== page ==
Double Standards for Men No 253: Lynn Ruane v Paul Mescal

As the actor jogged topless around London, Lidl asked the Senator to rethink her outfit

Tops on: Lynn Ruane in the swimsuit that Lidl security objected; and Paul Mescal in Normal People. Photographs: Twitter/@SenLynnRuane and Enda Bowe/Element/RTÉ

Tops on: Lynn Ruane in the swimsuit that Lidl security objected; and Paul Mescal in Normal People. Photographs: Twitter/@SenLynnRuane and Enda Bowe/Element/RTÉ

 

You’re probably as sick of reading it as I am of writing about it. Yet in Double Standards for Men number 253 – in a series of about half a billion – comes the curious tale of the swimsuit in a shop.

Senator Lynn Ruane is no stranger to calling out such things, but a tweet yesterday about dressing appropriately in her local supermarket still caused a kerfuffle. She tweeted that she had been pulled aside by a security man at a Lidl in Tallaght for dressing “inappropriately”.

“Lidl wants me to wear a different top to shop there apparently,” Ruane wrote, posting a snap of the offending garment. “As if me wearing a swim suit for a top in the summer is any different to any other little tank top I’d wear. Get a grip. Men walking around in vests showing just as much skin.”

The curious thing is that, near Lynn Ruane’s supermarket, and all over the country, dozens of men are faffing about in their GAA shorts. The nipple has most definitely been freed

Later, Ruane explained: “I had a sarong around my waist to cover the bottom half of my body; it’s not as if I wasn’t covered. A security man pulled me aside. He said next time to dress in a more appropriate top.”

Lidl contacted Ruane not long after to apologise and say it would make sure its staff knew the company’s clothing policy. (It also transpired that the security guard worked for a contractor, not for Lidl itself.) But it does bear asking: what is this policy exactly? Stop making ad-hoc judgment calls on what constitutes “appropriate” apparel on a hot day?

I’m no seasoned style commentator (you can quote me on that, etc), but, looking at the swimsuit in question and totting up the square inches of fabric, it’s not very different from a vest worn by countless women who went through Lidl that day. It just happens to be made of Lycra. Apparently man-made stretchy materials are inappropriate. Shrug.

You have to wonder what the security guard was afraid of. That Ruane was going to attempt a Miss World catwalk routine in the freezer aisle? This is what I like to call a classic “won’t someone think of the childer?” move, making a snap judgment seemingly based on little more than personal bias while gussying it up as some sort of wider concern for others.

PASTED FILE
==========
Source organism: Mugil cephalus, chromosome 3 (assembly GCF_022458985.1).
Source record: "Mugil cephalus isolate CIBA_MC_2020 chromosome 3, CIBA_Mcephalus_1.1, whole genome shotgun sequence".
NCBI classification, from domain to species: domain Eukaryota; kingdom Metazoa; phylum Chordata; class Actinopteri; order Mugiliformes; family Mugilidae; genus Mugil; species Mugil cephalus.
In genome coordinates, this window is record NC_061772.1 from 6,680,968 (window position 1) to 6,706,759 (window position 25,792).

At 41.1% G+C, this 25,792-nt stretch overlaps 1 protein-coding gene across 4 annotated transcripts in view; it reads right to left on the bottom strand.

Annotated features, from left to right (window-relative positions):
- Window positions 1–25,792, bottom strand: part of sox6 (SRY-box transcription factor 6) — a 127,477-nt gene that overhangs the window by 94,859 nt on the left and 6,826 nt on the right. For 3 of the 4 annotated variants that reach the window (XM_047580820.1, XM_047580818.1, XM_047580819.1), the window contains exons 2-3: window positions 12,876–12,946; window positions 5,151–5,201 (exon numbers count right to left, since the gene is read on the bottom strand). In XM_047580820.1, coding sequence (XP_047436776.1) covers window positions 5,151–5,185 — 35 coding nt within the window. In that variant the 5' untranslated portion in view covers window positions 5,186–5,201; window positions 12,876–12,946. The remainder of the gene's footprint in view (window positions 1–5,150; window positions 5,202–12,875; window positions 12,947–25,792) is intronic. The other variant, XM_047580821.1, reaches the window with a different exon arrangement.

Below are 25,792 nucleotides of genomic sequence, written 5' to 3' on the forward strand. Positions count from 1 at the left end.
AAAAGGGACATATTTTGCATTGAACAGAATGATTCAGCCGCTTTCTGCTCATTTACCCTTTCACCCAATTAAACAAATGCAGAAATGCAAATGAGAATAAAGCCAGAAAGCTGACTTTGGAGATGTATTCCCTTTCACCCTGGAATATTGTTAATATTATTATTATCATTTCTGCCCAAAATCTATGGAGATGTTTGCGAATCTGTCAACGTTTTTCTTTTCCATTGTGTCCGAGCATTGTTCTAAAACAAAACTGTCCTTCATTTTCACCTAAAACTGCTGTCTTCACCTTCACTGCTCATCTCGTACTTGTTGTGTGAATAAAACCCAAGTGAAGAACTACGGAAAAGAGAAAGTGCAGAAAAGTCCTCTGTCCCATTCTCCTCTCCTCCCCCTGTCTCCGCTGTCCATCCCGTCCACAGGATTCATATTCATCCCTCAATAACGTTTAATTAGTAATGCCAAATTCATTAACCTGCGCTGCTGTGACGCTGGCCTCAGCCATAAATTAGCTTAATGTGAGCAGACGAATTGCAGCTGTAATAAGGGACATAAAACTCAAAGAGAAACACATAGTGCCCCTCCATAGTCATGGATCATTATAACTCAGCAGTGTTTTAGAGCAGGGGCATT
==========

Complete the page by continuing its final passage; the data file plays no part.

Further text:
The curious thing is that, near Ruane’s Tallaght supermarket, and all over the country, dozens of men are faffing about in their GAA shorts. The nipple has most definitely been freed. In Scotland they call it Taps Aff. In Ireland we call it Anything Over 15 Degrees. Is it a chance to balance out that farmer’s tan or an opportunity to show off that regretful Full Moon Party tattoo? Or, as with heads of government, is it a case of simply catching some sun on a day off? Either way, people don’t feel the need to talk to Joe about it.

Has the Normal People star been told to be more appropriate? Has he heck. He’s turning teeny GAA shorts into a style statement

Certain media outlets have been running daily updates on Paul Mescal “showing off his rippling muscles” as he jogs around London. Taps Aff, naturally. Has the Normal People star been told to be more appropriate? Has he heck. He’s turning teeny GAA shorts into a style statement.

The Lidl matter was neatly resolved, yet the debate found a second wind on Twitter. Many posters expressed support for Ruane, yet the Senator was also subjected to a significant amount of feedback of an entirely different stripe. “Put some clothes on and have some respect” seems to be the main thrust of it. Later, Ruane tweeted that her “heart was heavy” going to bed after reading some comments. “There were some tears this morning,” she admitted.

I get it. Twitter makes everyone a pundit. But surely now is the time to step away from the tweet button and stop telling women what they can or can’t wear. Not because it’s the right thing to do but because commenting on or judging a woman’s attire makes you look like, well, a bit of a creep.

Meanwhile, it’s *checks Met Éireann* 24 degrees in Dublin today. We are just not used to this kind of balmy, bain-marie carry-on. Can we just agree that “appropriate clothing” is “stuff that makes us feel a little more comfortable?”

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